R.K. also told me about a fisherman who died after fighting off (and killing) one of the creatures; it seems that local natives believe the kor attacked the fisherman to eat him (larger kor are said to catch and eat young crocodiles and turtles). . . . it followed him to shore where a sea cave runs into a crevice . . . Badly wounded . . .

Japanese World War II ship shelled pterosaur caves

“. . . it was the japs [Japanese military] on the island who were attacked by the kor.  They [Japanese soldiers] apparently shot several wounding them then followed them to cves [caves] and blew [blew up] the entrances. They called ships fire on the hills and pounded them for several hours.”

Live Pterosaurs

“In 1995 I had a very close encounter with something  similar to a Pterosaur in southern Minnesota. . . . I headed  down to ‘my’ fishing spot. . . . It was dusk by the time I  decided to head back home . . . . an outcropping or a cave  (. . . either a shallow cave or a deep outcropping) as I got  near it I heard something … like clicking or tapping . . .”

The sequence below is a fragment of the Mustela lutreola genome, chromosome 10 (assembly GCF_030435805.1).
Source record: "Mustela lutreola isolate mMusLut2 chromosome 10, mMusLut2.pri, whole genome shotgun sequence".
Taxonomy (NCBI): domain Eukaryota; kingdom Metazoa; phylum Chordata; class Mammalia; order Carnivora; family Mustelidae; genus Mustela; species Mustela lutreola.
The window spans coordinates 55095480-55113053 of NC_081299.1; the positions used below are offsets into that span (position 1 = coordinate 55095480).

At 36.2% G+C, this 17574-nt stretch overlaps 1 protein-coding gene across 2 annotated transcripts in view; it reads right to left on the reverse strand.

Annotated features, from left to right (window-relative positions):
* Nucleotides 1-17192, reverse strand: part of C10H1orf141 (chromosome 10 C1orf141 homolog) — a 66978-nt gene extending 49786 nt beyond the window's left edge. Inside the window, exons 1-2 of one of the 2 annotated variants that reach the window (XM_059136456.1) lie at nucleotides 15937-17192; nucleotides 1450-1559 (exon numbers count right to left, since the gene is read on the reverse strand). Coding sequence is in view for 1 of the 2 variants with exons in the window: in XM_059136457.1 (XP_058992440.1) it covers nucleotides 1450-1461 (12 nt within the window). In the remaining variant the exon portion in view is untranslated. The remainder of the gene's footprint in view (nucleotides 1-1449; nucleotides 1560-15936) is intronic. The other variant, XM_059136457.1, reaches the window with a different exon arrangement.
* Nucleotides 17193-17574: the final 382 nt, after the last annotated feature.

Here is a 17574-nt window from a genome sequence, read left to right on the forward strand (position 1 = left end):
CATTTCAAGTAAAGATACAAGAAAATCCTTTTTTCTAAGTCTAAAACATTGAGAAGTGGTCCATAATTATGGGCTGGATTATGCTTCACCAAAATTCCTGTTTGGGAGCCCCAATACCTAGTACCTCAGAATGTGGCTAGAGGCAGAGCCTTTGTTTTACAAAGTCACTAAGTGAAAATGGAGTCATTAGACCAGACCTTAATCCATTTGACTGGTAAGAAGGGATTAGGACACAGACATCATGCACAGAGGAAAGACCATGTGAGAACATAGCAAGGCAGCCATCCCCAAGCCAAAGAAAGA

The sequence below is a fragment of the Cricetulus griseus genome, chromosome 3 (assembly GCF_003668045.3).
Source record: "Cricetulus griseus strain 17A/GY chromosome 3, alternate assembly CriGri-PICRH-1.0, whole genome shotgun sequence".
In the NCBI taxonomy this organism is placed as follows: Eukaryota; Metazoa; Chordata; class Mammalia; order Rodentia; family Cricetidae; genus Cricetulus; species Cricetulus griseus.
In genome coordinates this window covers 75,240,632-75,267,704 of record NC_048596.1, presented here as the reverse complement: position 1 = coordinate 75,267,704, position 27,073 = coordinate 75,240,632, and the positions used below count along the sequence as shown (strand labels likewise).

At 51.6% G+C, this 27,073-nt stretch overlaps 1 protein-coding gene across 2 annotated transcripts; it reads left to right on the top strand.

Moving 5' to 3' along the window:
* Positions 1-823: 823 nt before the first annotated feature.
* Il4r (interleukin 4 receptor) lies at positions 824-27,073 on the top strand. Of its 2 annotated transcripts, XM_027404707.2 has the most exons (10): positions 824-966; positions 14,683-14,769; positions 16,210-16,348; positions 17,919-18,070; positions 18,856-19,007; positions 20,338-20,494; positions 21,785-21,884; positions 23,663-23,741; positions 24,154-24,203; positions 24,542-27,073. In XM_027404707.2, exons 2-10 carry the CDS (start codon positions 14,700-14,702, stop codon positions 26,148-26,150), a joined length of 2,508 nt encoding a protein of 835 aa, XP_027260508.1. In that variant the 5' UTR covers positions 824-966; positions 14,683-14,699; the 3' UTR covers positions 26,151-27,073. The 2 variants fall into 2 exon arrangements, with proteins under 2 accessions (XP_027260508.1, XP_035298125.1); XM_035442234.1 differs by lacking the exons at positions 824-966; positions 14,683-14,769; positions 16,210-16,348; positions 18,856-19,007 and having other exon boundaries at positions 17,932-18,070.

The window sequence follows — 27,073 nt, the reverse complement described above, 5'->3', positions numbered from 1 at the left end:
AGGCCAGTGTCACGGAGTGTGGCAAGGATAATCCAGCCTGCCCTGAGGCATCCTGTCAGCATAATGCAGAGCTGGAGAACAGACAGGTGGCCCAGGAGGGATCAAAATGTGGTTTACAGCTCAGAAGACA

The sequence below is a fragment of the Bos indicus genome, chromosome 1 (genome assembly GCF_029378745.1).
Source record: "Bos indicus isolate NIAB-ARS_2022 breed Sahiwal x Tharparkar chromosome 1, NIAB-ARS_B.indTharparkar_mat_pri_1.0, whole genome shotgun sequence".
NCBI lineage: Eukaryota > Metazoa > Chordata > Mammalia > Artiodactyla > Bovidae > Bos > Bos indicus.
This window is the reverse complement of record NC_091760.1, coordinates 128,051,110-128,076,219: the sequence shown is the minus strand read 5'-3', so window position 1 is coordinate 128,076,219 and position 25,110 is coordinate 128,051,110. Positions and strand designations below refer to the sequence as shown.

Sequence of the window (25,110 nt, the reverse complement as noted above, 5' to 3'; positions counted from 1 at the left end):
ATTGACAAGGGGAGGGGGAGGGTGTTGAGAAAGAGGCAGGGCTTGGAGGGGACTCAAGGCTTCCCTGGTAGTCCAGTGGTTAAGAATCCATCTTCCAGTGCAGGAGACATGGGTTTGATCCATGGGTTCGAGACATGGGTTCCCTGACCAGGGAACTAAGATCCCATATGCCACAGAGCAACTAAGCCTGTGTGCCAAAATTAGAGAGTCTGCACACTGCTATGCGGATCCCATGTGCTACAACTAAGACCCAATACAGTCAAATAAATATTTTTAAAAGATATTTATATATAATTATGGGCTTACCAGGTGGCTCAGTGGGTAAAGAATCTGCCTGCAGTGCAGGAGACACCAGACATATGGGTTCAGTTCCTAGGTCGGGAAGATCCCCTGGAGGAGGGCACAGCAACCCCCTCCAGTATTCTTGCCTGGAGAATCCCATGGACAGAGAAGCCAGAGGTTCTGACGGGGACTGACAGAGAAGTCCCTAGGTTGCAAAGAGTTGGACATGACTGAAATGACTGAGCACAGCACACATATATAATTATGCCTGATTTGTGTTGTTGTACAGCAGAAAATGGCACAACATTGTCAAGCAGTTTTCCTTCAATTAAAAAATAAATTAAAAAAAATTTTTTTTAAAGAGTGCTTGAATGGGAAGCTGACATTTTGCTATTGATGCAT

Can Ropens Hide in Caves?

My associates and I believe that most, if not all, ropens are nocturnal. They are uncommon, if not rare, and are rarely reported in Western countries like the United States, for a living pterosaur contradicts generations of universal-extinction indoctrination. . . . So where might a ropen hide in daylight? On Umboi Island, some natives say that the ropen (or ropens) lives in a cave.

Ghost lights that fly in and out of mud caves in California

. . . they could be related to the ropen lights of Papua New Guinea, the Marfa Lights of Texas, and the glowing objects entering and exiting caves near a river in Oregon.

What about larger flying creatures . . . dragons?

After much searching, the team found a jungle cave, which Josh Gates entered. Human remains he found in that cave, but no ropen, fortunately. So what’s the point here? Natives have traditions that those large nocturnal flying creatures live in caves, and Mr. Gates was following up on a clue from what people have said, a common technique in cryptozoology.